Teresa CoonsSpecial to the Free Press

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September 23, 2011
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Programs to enrich the young scientist in your family

GRAND JUNCTION, Colo. -Is your child a future engineer? Does he or she have the curiosity of a future scientist? Do you want a different kind of after-school activity to entertain and challenge your young student? Then the John McConnell Math & Science Center's STEM Fellows would like to talk with you.This school year, 14 Colorado Mesa University students are working with the Math & Science Center to expand the horizons of Mesa County students through programs that teach Science, Technology, Engineering and Math (STEM) concepts by using fun and challenging hands-on activities.Students from kindergarten through middle school have opportunities to learn engineering design by building and testing bridges and sail cars, to learn about ecosystems by exploring nearby ponds and their insect inhabitants, to study chemical processes by making their own bubblegum, and to explore the basic concepts of molecular biology by learning how DNA can be used to solve crimes. And, much more.The Colorado Mesa University students (or STEM Fellows, as they are referred to at the Math & Science Center), are engineering, math, biology, chemistry, physics, or teacher education majors. While serving as role models for the younger students, these college students have a unique opportunity to share their knowledge and passion for the fields they are studying.Their enthusiasm and excitement is infectious and captures the interest and attention of the younger students, as only the best teachers can do. Almost universally, the younger students comment that they didn't know they could have so much fun learning about science and engineering!These programs are made possible through generous support the Math & Science Center has received from a number of community partners, including the CU Boulder College of Engineering, El Pomar Foundation, The Goodwin Foundation, The Tamarisk Coalition, Alpine Bank, EnCana, and Dr. Randy Rottman. Grants from these partners are used to fund stipends for the STEM Fellows, who work an average of 15-20 hours per week to develop and conduct a variety of extracurricular programs. Grant funds also provide scholarships to ensure that all students can attend programs at the Math & Science Center.This fall, the STEM Fellows will be conducting weekly activities in 13 District 51 elementary schools as part of the after-school Extended Hours program. They will also be conducting a variety of after-school camps at the Math & Science Center every week, including "Wild for Engineering" and "Wild for Engineering: Girls Only" for 3rd-5th graders; "Imagineers," an engineering program for 1st and 2nd graders; and "A Biologist's Guide to the Planet Earth," for 4th and 5th graders.Additional programs (including programs for middle school students) are planned for no-school days and for the spring semester. In addition, the STEM Fellows participate in community events and school functions, bringing demonstrations and hands-on activities, and conduct a monthly Family Science Night at the Math & Science Center on the first Thursday of every month.To learn more about these programs, visit the Math & Science Center's website at www.MathandScienceCenter.org and check out "What's Happening." And don't forget to sign your young Einstein up for fall camps; go to www.MathandScienceCenter.org/calendar for more information or to register, or call 970-254-1626.------------------------Teresa Coons, Ph.D., is executive director of the John McConnell Math & Science Center of Western Colorado.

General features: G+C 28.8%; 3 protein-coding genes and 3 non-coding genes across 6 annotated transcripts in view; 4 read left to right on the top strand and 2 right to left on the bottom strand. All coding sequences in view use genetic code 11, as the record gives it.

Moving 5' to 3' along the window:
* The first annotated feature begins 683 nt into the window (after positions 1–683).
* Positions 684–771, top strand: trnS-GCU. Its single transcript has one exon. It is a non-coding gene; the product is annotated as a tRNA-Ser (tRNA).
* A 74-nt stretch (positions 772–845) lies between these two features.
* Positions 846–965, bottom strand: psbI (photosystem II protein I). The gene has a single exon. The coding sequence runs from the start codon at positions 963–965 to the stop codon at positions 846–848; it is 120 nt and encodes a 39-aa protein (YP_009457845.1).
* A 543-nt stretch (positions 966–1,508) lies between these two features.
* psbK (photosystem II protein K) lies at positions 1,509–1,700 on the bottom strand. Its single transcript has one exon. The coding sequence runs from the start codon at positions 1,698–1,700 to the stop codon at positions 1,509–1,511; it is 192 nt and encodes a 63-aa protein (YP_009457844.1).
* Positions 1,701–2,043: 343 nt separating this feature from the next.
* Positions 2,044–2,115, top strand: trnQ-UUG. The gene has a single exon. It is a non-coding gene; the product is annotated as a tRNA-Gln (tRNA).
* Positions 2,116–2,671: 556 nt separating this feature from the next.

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The Post Independent Updated Sep 23, 2011 12:27AM Published Sep 23, 2011 12:26AM Copyright 2011 The Post Independent. All rights reserved. This material may not be published, broadcast, rewritten or redistributed.